By Ben Anderson
If the park has a geographic heart and soul, perhaps it can be found in the form of Thomas Divide, at least on the North Carolina side.
A long, crescent-shaped ridge that extends from near Newfound Gap to the Deep Creek area, the divide loftily separates the watersheds of two iconic streams that eventually flow into the Tuckasegee River: Deep Creek and Oconaluftee River. Thomas Divide Trail, one of the park’s longer paths at nearly 14 miles, traces most of the divide’s crest that rises to roughly a mile high atop what is no longer a treeless Nettle Creek Bald. Most of the trail was constructed in the 1930s by members of the Civilian Conservation Corps from the Deep Creek camp.
The divide itself is named for William H. Thomas, one of the most interesting and important figures in the annals of Western North Carolina. Thomas, the adopted white son of Cherokee Chief Yonaguska (Drowning Bear), was chosen by a dying Yonaguska in 1839 to become chief himself of the remnant Quallatown Cherokees after the merciless Trail of Tears removal. Nicknamed “Wil-usdi” or “Little Will,” Thomas was heavily engaged in acquiring land for what would become the nucleus of the 56,000-acre land trust known today as the Qualla Boundary of the Eastern Band of Cherokee Indians. During the Civil War, he commanded Thomas’ Legion of Indians and Highlanders, who were attacked and defeated by Union forces at the Battle of Deep Creek in February 1864.
The divide’s name is only part of the reason for its prominence in park history. On the western side of Thomas Divide, the Left Fork of Deep Creek has its own lasting place in Smokies lore. During the 1838–39 removal, Cherokee fugitive Tsali reputedly hid from federal troops for several days under a large rock overhang along Keg Drive Branch, a tributary of the Left Fork.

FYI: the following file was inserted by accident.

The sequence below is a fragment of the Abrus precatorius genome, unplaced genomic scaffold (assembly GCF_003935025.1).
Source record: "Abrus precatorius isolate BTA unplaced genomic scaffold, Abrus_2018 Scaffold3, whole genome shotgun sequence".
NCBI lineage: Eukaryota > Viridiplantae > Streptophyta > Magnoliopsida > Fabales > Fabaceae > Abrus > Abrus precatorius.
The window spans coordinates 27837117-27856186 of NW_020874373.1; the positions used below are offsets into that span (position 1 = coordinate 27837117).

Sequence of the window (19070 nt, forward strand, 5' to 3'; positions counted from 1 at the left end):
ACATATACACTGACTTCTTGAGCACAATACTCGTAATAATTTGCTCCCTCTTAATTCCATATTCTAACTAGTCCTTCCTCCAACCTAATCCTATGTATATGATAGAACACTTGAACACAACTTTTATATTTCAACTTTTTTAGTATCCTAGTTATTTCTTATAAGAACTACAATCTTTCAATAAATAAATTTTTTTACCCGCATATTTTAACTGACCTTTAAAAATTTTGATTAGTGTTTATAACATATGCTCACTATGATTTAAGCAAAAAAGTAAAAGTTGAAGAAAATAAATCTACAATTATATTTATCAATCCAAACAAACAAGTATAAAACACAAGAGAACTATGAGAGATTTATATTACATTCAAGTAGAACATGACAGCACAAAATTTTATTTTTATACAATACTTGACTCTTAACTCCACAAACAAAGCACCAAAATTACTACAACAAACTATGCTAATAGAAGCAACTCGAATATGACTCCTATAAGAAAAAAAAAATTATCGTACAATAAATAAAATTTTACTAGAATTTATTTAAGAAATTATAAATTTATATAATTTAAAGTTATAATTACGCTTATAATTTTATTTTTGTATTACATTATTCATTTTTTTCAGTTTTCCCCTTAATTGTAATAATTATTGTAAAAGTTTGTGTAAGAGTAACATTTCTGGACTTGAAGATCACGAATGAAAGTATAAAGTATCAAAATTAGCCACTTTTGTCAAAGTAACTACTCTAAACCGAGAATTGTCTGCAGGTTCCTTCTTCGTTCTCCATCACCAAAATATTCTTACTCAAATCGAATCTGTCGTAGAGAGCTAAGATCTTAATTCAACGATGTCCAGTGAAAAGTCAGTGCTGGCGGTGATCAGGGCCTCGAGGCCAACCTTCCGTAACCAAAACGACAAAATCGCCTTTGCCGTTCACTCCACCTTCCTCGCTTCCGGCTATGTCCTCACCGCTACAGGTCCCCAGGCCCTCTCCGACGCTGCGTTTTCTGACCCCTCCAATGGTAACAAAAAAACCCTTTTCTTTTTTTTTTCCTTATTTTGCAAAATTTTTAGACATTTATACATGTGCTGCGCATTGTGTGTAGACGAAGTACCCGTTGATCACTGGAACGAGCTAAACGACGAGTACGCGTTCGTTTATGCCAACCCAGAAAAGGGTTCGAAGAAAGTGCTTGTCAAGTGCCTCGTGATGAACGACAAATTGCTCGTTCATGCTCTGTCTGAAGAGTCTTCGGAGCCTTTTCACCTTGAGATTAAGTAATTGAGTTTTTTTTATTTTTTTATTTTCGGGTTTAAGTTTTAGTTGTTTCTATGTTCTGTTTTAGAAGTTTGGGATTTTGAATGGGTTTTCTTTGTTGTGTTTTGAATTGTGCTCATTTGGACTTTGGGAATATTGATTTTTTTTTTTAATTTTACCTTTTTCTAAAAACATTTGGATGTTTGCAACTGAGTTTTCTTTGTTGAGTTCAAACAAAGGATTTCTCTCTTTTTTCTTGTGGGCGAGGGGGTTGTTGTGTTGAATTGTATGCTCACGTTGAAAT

On the opposite side of the divide, roughly paralleling Newfound Gap Road for several miles, is the lovely Oconaluftee, a name corrupted from the Cherokee word Egwanulti, or “by the river.” Formed a few miles south of the Smokies crest, where Beech Flats Prong and Kephart Prong join forces, the Oconaluftee flows through much of the Qualla Boundary past where the stream merges with Raven Fork near Oconaluftee Visitor Center.
The divide has a notable 20th-century history too. In the early 1900s, John E. Davis built a fine chestnut log home near the ridge’s southern end that was relocated to the Oconaluftee Valley after the park was established, thus becoming the centerpiece of what is now called the Mountain Farm Museum. The house later became the primary structure featured in the Davy Crockett television miniseries in the mid-1950s.
When it’s safe to reopen the park, I know it won’t be long before I find myself up on Thomas Divide, the heart and soul of the North Carolina Smokies.
Ben Anderson is a GSMA seasonal sales assistant and author of Smokies Chronicle: A Year of Hiking in Great Smoky Mountains National Park (blairpub.com).
From top: A map of Thomas Divide and it's namesake, William H Thomas; John E. Davis home in it's original location and now Mountain Farm Museum.